Glasgow Bridge

After the excitement of yesterday, we had a very calm domestic day today.  We did get out in the morning to visit both the Producers’ Market where we bought honey and our corner shop where we bought milk.  We were thus fully equipped for a pleasant day.

It rained heavily at one point but mostly it was dry and occasionally it was even sunny and almost like summer though still rather cool for the time of year.

Al and Matilda took a turn round the garden…

Al and Matilda

…finding plenty to keep them interested.

I mowed both lawns and the drying green and checked on the flowers.


Two rather diffident dahlias…


…and a very peppy poppy

Japanese anemone and clematis

Japanese anemone and clematis, both doing well

On spite of the bright colour of the Lilian Austin rose, I rarely see a bee near one.  They much prefer the rather plainer hostas.

Lilian Austin and hosta with bee

You can see the bee is putting its heart into the job

In the greenhouse, the petunia is still looking good….


…which is lucky, as it is my job to keep it watered in the absence of the gardener.

I bought 3lbs of raspberries at the Producer’s Market as the blackbirds are eating ours because I haven’t netted them and I made six jars of raspberry jam with them.

I have kept the breadmaking machine very busy while Matilda has been here. I have made two loaves, 12 rolls and a pizza dough.  The breadmaker makes good bread but it makes excellent dough.

In the afternoon, we all went out into the garden in a sunny spell.  I took a formal picture of the visitors.

Al Matilda and Clare

As you can see, Matilda was dressed for every weather condition.

We had lots of fun but the highlight was several games of grandmother’s footsteps (in spite of the absence of the actual grandmother).

Al Matilda and Clare

Matilda in the garden

Matilda was very difficult to creep up on….

Matilda in the garden

…but I was easier to catch.

Photos courtesy of the Al and Clare Photo Agency.

There were a couple of white butterflies flitting about but they were reluctant to pose for me.


As Al and I wandered around, Matilda practised putting her foot down.

Clare and Matilda

She is quite good at that already.

The pizza dough made a delicious base for a home made pizza for our tea and as there were strawberries and cream and cherries about too, we ate like kings.

There are a large number of blackbirds in the garden and I can’t make up my mind whether they are all from one family or not but almost every time I look out of the window, I can see at least one.

This is one of three I could see today.  The others were the flying birds of the day and flew out of the frame before I could shoot.




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Smart cookie

Today’s guest picture comes from my younger son, Al.  He took this picture of Mr Grumpy’s Edinburgh cousin in reflective mood in the Botanic Gardens.

edinburgh heron

It was a perfectly horrible day here, wet, windy and chilly so it was just as well that our morning was brightened by a visit from our friend Bruce who shared a cup of coffee with us while he entertained us with his description of a visit to a very grumpy back specialist.  Bruce has suffered from his back for a long time and was quite surprised to be given exercises to do fourteen times a day by this chap.  He feels that his back may well improve though as long as he doesn’t pass away from fatigue first.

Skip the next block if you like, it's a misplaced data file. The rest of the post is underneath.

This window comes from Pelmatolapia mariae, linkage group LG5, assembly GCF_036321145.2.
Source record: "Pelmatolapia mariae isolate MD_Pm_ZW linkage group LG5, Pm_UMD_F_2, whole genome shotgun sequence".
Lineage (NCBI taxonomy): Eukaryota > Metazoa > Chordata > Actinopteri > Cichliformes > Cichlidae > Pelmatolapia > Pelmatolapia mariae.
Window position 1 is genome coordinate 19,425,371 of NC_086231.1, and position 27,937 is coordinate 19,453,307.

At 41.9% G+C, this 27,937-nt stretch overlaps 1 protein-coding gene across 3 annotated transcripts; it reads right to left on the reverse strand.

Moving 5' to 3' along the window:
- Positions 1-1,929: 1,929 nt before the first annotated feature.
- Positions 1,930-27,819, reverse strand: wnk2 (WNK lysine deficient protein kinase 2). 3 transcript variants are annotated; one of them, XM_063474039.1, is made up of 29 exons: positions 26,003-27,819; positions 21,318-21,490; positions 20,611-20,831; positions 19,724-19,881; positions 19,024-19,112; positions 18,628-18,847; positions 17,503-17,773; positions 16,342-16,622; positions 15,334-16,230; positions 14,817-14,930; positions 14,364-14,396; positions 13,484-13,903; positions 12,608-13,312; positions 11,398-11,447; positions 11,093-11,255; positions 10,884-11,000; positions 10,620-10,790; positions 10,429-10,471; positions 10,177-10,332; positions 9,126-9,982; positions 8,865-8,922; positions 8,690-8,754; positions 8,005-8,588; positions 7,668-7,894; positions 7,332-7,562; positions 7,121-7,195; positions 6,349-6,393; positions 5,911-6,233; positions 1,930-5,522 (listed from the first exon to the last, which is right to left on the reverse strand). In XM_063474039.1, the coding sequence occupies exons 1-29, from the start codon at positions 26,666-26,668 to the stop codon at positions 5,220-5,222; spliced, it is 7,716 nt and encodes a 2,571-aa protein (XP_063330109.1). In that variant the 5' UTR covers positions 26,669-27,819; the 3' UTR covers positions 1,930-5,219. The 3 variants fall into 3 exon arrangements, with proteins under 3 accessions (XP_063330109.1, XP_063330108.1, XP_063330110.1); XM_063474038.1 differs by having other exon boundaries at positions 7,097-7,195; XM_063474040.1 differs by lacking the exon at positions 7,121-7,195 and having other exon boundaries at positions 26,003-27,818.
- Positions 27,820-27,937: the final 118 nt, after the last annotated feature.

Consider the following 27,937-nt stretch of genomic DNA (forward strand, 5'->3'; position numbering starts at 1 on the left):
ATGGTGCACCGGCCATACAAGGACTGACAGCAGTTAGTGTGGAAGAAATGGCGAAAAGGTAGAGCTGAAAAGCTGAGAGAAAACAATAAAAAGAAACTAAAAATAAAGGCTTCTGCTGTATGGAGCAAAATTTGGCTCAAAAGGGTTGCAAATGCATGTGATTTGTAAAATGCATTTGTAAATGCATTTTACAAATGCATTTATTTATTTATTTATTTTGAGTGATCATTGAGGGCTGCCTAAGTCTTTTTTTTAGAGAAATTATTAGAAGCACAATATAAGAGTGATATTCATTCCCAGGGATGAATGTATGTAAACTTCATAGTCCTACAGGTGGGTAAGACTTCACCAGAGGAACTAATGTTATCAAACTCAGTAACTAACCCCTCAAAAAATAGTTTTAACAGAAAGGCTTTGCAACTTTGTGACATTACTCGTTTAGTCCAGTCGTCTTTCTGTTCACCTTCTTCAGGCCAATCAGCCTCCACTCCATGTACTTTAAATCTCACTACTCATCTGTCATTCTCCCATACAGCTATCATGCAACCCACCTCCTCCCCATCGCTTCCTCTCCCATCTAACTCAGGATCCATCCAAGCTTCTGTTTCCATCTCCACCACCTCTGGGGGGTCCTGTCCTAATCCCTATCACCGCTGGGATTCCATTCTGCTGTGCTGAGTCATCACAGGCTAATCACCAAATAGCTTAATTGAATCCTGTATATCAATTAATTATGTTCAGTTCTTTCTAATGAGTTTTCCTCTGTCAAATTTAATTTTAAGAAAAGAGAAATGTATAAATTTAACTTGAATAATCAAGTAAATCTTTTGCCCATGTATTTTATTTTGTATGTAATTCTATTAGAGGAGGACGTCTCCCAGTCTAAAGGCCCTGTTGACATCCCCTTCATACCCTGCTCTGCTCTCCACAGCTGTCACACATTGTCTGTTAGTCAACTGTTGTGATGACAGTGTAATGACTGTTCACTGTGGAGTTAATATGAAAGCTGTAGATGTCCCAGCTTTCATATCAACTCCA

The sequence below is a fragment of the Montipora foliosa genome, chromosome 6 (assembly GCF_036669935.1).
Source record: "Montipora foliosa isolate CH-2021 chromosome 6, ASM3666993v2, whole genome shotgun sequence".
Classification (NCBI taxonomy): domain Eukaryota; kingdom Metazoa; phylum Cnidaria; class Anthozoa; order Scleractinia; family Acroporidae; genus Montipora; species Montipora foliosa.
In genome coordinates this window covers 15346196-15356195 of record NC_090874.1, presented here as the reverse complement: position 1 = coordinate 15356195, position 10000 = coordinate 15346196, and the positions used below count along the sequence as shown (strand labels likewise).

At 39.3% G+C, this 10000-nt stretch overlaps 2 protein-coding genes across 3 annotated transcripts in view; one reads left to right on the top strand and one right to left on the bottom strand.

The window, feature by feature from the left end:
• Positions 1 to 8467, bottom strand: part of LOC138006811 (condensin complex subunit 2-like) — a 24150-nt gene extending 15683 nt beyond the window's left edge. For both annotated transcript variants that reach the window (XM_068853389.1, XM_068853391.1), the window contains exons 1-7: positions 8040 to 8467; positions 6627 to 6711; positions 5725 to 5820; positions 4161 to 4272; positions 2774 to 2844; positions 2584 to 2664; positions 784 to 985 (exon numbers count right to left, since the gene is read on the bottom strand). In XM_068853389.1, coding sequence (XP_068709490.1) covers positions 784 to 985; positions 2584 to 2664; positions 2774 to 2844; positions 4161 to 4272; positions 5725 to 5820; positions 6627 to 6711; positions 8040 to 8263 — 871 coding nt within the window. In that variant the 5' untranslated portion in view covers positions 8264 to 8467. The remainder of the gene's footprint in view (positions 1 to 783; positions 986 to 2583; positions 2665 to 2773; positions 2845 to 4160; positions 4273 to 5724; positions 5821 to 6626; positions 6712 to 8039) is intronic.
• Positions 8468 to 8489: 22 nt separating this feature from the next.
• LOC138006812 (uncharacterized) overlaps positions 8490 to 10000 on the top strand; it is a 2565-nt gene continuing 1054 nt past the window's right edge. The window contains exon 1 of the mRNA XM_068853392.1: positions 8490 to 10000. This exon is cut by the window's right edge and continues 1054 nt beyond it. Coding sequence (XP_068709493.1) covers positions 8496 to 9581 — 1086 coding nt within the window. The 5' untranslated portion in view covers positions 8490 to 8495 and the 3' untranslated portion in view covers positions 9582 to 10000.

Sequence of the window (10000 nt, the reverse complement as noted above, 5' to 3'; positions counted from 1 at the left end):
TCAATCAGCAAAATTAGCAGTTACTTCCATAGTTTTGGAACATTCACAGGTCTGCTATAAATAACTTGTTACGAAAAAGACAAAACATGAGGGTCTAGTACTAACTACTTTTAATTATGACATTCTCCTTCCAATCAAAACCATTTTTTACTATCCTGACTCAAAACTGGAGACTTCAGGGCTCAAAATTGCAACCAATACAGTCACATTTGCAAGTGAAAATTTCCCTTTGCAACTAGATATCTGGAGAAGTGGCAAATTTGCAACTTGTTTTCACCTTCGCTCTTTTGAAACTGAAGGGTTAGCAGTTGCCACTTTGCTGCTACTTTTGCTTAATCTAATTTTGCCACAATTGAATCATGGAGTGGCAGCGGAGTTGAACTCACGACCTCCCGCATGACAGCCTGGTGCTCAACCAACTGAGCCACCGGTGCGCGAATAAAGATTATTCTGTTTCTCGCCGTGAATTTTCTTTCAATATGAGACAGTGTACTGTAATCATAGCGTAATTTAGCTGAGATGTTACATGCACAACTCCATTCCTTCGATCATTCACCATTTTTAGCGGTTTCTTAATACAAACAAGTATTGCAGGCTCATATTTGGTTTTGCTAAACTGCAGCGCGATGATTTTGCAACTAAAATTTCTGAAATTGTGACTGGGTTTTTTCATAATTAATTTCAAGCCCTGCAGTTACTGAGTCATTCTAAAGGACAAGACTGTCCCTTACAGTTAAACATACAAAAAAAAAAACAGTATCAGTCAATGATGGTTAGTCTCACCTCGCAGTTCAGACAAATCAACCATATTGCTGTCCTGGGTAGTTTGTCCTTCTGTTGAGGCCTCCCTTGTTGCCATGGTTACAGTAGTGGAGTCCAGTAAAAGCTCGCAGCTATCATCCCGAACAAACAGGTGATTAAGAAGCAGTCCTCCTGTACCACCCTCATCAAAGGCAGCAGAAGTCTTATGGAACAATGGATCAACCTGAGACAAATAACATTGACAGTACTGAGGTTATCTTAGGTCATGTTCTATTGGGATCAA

The wind and the rain has taken its toll on the delphiniums and we saw the first casualties of the year today.


The Sweet Williams are more compact and are made of tougher stuff.

Sweet Williams

It wasn’t a day to be cycling or outside in the garden at all so we were quite pleased to be going to Edinburgh to visit Matilda rather than just sitting indoors looking out at the rain.

We were less pleased to find out that our train was late yet again.  I seem to have spent a lot of my life staring hopefully down the track from the platform at Lockerbie Station.

Lockerbie Station

Not the most scenic view

However, we got to Edinburgh in the end and spent a very cheery afternoon with Matilda and her parents.

I asked Matilda if I could take her picture and she gave the matter some serious consideration…


…before kindly giving me the big “cheese”


She then settled down to making biscuits with granny…..


…before beating me all ends up at Pelmanism and snap.

We enjoyed an excellent meal (a cheese flan provided by Mrs Tootlepedal) before going back in the persistent rain to catch our train home.

This was on time and I was happy to find that it had stopped raining by the time that we got to Lockerbie so the drive home was by no means such a puddle filled adventure as I had feared.

A better forecast for tomorrow.  Fingers are crossed.






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I am short of guest pictures and have had to fall back on another of the admittedly excellent pictures that my sister Mary took on her visit to the Lake District.

The next day I embarked on a fairly steep climb up from the lake

I had an enjoyable but unremarkable day today.

The weather remained good and it was a little cooler which was welcome.

I went for a 22 mile cycle ride in the morning and the wind was sufficiently noticeable to blow me  down the five miles back from the top of Callister into the town at an average of 22 mph.  This was most enjoyable as I didn’t even have to try very hard.

I stopped on the way out to look at a few things but as my Lumix refused to open at all today, once again I was reliant of my phone and several pictures, including one of a splendid orchid which had escaped the attention of Genghis, the grass cutter, didn’t come out.

These were the ones that did.

wild flowers

wild flowers

The insect in the bottom left frame was on one head of an umbellifer.  There was quite a mixed crowd on another of the heads.

umbellifer with insects

The 22 miles got me up to 300 miles for the month after a very slow start because of the high winds in the first week.  I might have derived a bit more satisfaction from this if our next door neighbour Ken, a man of my own age and the same weight, had not done 300 miles in the last three days while travelling back to Langholm from the south.   I bow to him.

I took a quick walk round the garden when I got back.